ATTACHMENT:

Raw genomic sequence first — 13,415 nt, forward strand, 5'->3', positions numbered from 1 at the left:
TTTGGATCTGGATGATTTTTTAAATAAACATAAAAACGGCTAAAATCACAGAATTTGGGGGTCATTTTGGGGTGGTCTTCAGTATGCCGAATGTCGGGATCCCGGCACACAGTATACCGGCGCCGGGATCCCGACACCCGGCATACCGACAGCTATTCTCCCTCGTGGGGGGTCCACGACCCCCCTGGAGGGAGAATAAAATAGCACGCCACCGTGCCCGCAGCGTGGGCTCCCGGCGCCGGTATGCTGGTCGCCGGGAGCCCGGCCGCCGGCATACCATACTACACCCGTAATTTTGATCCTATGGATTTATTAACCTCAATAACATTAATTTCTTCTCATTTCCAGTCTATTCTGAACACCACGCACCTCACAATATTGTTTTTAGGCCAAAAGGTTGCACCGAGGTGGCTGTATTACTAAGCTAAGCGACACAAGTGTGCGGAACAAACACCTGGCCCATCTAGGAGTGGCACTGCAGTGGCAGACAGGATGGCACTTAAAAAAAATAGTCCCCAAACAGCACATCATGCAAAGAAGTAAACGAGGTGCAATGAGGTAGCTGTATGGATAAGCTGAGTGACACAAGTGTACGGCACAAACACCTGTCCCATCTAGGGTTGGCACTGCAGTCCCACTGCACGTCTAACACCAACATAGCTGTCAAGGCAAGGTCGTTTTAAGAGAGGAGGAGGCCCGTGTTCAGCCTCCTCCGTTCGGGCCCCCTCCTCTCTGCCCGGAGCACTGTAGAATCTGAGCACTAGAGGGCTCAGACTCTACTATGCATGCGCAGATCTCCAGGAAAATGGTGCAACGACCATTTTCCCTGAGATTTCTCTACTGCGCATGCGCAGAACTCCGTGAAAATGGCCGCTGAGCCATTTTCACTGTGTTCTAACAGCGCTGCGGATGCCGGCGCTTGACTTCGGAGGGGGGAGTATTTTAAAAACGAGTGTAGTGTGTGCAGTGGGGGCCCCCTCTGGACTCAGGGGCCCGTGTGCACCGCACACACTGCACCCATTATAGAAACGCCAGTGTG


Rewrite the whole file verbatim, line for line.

Raw genomic sequence first — 13,415 nt, forward strand, 5'->3', positions numbered from 1 at the left:
TTTGGATCTGGATGATTTTTTAAATAAACATAAAAACGGCTAAAATCACAGAATTTGGGGGTCATTTTGGGGTGGTCTTCAGTATGCCGAATGTCGGGATCCCGGCACACAGTATACCGGCGCCGGGATCCCGACACCCGGCATACCGACAGCTATTCTCCCTCGTGGGGGGTCCACGACCCCCCTGGAGGGAGAATAAAATAGCACGCCACCGTGCCCGCAGCGTGGGCTCCCGGCGCCGGTATGCTGGTCGCCGGGAGCCCGGCCGCCGGCATACCATACTACACCCGTAATTTTGATCCTATGGATTTATTAACCTCAATAACATTAATTTCTTCTCATTTCCAGTCTATTCTGAACACCACGCACCTCACAATATTGTTTTTAGGCCAAAAGGTTGCACCGAGGTGGCTGTATTACTAAGCTAAGCGACACAAGTGTGCGGAACAAACACCTGGCCCATCTAGGAGTGGCACTGCAGTGGCAGACAGGATGGCACTTAAAAAAAATAGTCCCCAAACAGCACATCATGCAAAGAAGTAAACGAGGTGCAATGAGGTAGCTGTATGGATAAGCTGAGTGACACAAGTGTACGGCACAAACACCTGTCCCATCTAGGGTTGGCACTGCAGTCCCACTGCACGTCTAACACCAACATAGCTGTCAAGGCAAGGTCGTTTTAAGAGAGGAGGAGGCCCGTGTTCAGCCTCCTCCGTTCGGGCCCCCTCCTCTCTGCCCGGAGCACTGTAGAATCTGAGCACTAGAGGGCTCAGACTCTACTATGCATGCGCAGATCTCCAGGAAAATGGTGCAACGACCATTTTCCCTGAGATTTCTCTACTGCGCATGCGCAGAACTCCGTGAAAATGGCCGCTGAGCCATTTTCACTGTGTTCTAACAGCGCTGCGGATGCCGGCGCTTGACTTCGGAGGGGGGAGTATTTTAAAAACGAGTGTAGTGTGTGCAGTGGGGGCCCCCTCTGGACTCAGGGGCCCGTGTGCACCGCACACACTGCACCCATTATAGAAACGCCAGTGTG